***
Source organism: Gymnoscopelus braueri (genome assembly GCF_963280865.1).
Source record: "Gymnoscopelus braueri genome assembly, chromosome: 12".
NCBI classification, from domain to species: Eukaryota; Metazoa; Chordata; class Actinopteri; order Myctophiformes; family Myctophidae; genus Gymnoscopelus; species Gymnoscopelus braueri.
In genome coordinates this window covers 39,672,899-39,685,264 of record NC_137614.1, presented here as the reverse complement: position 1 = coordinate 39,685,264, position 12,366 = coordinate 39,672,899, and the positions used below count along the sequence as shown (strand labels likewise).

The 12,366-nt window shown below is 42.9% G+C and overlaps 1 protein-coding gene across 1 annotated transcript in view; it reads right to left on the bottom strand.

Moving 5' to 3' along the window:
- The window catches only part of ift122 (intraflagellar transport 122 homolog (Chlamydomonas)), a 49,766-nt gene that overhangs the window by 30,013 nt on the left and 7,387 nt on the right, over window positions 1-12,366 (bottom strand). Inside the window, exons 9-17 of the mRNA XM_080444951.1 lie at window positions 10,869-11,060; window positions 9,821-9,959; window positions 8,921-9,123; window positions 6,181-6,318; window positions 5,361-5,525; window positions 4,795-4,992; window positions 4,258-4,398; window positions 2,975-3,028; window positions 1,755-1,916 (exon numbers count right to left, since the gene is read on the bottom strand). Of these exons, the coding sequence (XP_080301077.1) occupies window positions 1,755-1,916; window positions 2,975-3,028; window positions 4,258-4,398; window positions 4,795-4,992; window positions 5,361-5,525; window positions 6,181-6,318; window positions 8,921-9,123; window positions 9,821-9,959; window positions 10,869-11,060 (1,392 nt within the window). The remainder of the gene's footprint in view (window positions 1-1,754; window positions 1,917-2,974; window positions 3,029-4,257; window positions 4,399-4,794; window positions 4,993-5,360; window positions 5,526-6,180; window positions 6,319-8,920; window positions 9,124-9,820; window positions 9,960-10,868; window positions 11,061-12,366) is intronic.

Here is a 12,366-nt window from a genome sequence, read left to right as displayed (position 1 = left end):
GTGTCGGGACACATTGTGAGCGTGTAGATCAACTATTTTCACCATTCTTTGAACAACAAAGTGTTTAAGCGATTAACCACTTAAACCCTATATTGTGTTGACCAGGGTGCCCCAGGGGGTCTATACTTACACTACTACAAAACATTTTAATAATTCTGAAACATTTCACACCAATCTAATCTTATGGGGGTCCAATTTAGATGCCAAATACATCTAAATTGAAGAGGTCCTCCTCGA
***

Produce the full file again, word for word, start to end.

Source organism: Gymnoscopelus braueri (genome assembly GCF_963280865.1).
Source record: "Gymnoscopelus braueri genome assembly, chromosome: 12".
NCBI classification, from domain to species: Eukaryota; Metazoa; Chordata; class Actinopteri; order Myctophiformes; family Myctophidae; genus Gymnoscopelus; species Gymnoscopelus braueri.
In genome coordinates this window covers 39,672,899-39,685,264 of record NC_137614.1, presented here as the reverse complement: position 1 = coordinate 39,685,264, position 12,366 = coordinate 39,672,899, and the positions used below count along the sequence as shown (strand labels likewise).

The 12,366-nt window shown below is 42.9% G+C and overlaps 1 protein-coding gene across 1 annotated transcript in view; it reads right to left on the bottom strand.

Moving 5' to 3' along the window:
- The window catches only part of ift122 (intraflagellar transport 122 homolog (Chlamydomonas)), a 49,766-nt gene that overhangs the window by 30,013 nt on the left and 7,387 nt on the right, over window positions 1-12,366 (bottom strand). Inside the window, exons 9-17 of the mRNA XM_080444951.1 lie at window positions 10,869-11,060; window positions 9,821-9,959; window positions 8,921-9,123; window positions 6,181-6,318; window positions 5,361-5,525; window positions 4,795-4,992; window positions 4,258-4,398; window positions 2,975-3,028; window positions 1,755-1,916 (exon numbers count right to left, since the gene is read on the bottom strand). Of these exons, the coding sequence (XP_080301077.1) occupies window positions 1,755-1,916; window positions 2,975-3,028; window positions 4,258-4,398; window positions 4,795-4,992; window positions 5,361-5,525; window positions 6,181-6,318; window positions 8,921-9,123; window positions 9,821-9,959; window positions 10,869-11,060 (1,392 nt within the window). The remainder of the gene's footprint in view (window positions 1-1,754; window positions 1,917-2,974; window positions 3,029-4,257; window positions 4,399-4,794; window positions 4,993-5,360; window positions 5,526-6,180; window positions 6,319-8,920; window positions 9,124-9,820; window positions 9,960-10,868; window positions 11,061-12,366) is intronic.

Here is a 12,366-nt window from a genome sequence, read left to right as displayed (position 1 = left end):
GTGTCGGGACACATTGTGAGCGTGTAGATCAACTATTTTCACCATTCTTTGAACAACAAAGTGTTTAAGCGATTAACCACTTAAACCCTATATTGTGTTGACCAGGGTGCCCCAGGGGGTCTATACTTACACTACTACAAAACATTTTAATAATTCTGAAACATTTCACACCAATCTAATCTTATGGGGGTCCAATTTAGATGCCAAATACATCTAAATTGAAGAGGTCCTCCTCGA